The Pekingese is a member of the Toy Group that has the look of a pampered lapdog, but the attitude of a fearless watchdog. Their bold character will not look for trouble but if a fight comes their way these dogs will not back down. With family and other pets in the house the Pekingese is a friendly dog, but tends to be reserved around strangers. Most have an independent personality and can be quite stubborn when it comes to training.
A Brief History of The Pekingese
The Pekingese dog breed dates back to the Ancient times and the area of origin is China. There was a time when the Buddhism (the Lamaist form) held the lion as the symbol of Buddha. Fu dogs were in existence which resembled miniature lions and were held to great respects. They were bred carefully to maintain this appearance. In time, they were actually referred to as “Lion Dogs”.
Further breeding continued under strict guidelines and the Lion Dogs became even more revered as symbols of respect during the height of the T’ang dynasty. Most of these dogs were treated as royalty. They even had personal servants to pamper them 24 hours a day. Small-sized Pekingese dogs were referred to as “sleeve dogs” because their Chinese masters could literally carry them around while tucked into the masters’ sleeves.
When the British looted the imperial summer palace in 1860, several of the dogs were taken away and brought back to England. Queen Victoria received one of the dogs and was immediately impressed by the appearance of the Pekingese. This of course created a buzz about the dog and more enthusiasts of the breed helped build its popularity.
Despite this good word, the breed still rose slowly in numbers due largely in part of being owned almost exclusively by the wealthy. In time, however, more and more people were exposed to the Pekingese and today it remains as a loving family companion and can regularly be seen in the show ring.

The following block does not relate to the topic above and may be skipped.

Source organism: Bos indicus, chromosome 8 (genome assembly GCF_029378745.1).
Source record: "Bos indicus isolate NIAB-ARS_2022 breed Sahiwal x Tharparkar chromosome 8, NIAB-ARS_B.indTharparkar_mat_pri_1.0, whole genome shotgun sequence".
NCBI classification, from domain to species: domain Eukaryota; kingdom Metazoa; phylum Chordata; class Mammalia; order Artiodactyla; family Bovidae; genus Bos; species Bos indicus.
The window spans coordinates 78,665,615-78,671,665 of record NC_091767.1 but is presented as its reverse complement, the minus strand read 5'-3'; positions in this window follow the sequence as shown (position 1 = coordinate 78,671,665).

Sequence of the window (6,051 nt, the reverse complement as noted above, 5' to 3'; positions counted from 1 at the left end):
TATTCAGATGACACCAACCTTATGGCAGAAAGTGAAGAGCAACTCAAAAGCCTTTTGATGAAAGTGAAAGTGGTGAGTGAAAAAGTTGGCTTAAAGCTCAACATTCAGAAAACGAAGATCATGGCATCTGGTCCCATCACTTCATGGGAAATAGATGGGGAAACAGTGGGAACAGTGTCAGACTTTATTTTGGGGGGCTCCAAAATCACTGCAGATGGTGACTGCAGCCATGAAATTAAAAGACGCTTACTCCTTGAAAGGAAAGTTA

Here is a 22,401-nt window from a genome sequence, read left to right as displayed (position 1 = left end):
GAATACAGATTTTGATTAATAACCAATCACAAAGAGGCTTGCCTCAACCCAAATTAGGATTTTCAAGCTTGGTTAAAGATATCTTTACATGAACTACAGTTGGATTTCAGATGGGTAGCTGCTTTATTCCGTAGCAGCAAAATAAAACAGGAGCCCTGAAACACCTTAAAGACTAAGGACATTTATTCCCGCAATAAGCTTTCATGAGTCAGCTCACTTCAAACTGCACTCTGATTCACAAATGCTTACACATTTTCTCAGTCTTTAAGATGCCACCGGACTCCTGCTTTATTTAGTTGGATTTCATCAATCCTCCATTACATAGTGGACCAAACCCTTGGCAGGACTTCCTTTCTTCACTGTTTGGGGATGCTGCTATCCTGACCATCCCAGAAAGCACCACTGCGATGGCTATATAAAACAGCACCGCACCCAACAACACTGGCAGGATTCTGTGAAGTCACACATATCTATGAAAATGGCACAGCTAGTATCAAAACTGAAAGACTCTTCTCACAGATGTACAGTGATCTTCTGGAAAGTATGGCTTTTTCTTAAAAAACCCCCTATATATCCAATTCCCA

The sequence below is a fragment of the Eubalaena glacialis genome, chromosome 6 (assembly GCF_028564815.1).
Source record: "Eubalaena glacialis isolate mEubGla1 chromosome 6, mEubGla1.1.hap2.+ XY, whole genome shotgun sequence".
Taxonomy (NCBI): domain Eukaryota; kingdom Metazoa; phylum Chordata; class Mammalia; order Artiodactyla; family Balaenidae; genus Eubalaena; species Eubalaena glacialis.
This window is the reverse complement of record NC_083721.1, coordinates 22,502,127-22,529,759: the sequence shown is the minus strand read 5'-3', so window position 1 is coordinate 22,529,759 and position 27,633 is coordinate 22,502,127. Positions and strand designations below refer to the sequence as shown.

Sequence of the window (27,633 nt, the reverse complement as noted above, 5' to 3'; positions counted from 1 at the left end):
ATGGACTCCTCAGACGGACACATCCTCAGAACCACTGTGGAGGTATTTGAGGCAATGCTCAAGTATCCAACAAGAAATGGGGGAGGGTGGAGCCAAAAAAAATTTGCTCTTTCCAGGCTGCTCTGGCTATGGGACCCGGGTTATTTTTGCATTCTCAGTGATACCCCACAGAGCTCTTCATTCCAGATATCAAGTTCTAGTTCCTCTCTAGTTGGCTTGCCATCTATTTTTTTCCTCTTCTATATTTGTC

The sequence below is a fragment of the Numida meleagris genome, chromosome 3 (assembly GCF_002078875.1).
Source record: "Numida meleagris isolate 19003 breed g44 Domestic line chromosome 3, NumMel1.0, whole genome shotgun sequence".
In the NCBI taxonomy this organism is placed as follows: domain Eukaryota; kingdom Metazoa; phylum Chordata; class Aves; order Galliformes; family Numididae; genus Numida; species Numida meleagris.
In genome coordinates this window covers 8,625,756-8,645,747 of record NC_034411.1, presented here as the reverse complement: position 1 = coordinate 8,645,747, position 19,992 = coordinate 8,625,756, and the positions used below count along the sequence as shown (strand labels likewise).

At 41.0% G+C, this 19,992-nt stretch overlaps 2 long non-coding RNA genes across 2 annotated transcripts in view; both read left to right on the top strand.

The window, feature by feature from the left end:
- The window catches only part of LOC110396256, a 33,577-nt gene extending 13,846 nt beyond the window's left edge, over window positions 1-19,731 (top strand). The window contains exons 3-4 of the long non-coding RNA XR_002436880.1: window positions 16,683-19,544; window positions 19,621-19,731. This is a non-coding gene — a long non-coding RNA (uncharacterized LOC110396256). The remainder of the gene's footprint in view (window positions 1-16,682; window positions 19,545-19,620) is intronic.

Upkeep Requirements For The Pekingese
This breed does not have high energy levels so exercise requirements can be met with a few short walks on the leash or a romp around the house each day. They love to run outside but like all members of the Toy Group, they should live indoors. The Pekingese also makes an ideal apartment dog.
They do not handle heat well but can tolerate moderately cool temperatures. In fact, it is common to hear about Pekingese dogs becoming sick and dying from overexposure to heat. Grooming requirements call for at least two weekly brushings. With its long hair the coat mats easily.
The average lifespan of the breed is between thirteen and fifteen years. There are no major health concerns. Minor health issues that run common in the Pekingese are trichiasis, KCS, elongated soft palate, skin fold dermatitis, patellar luxation, and stenotic nares. Veterinarians suggest getting the breed specifically tested for knee and eye problems.
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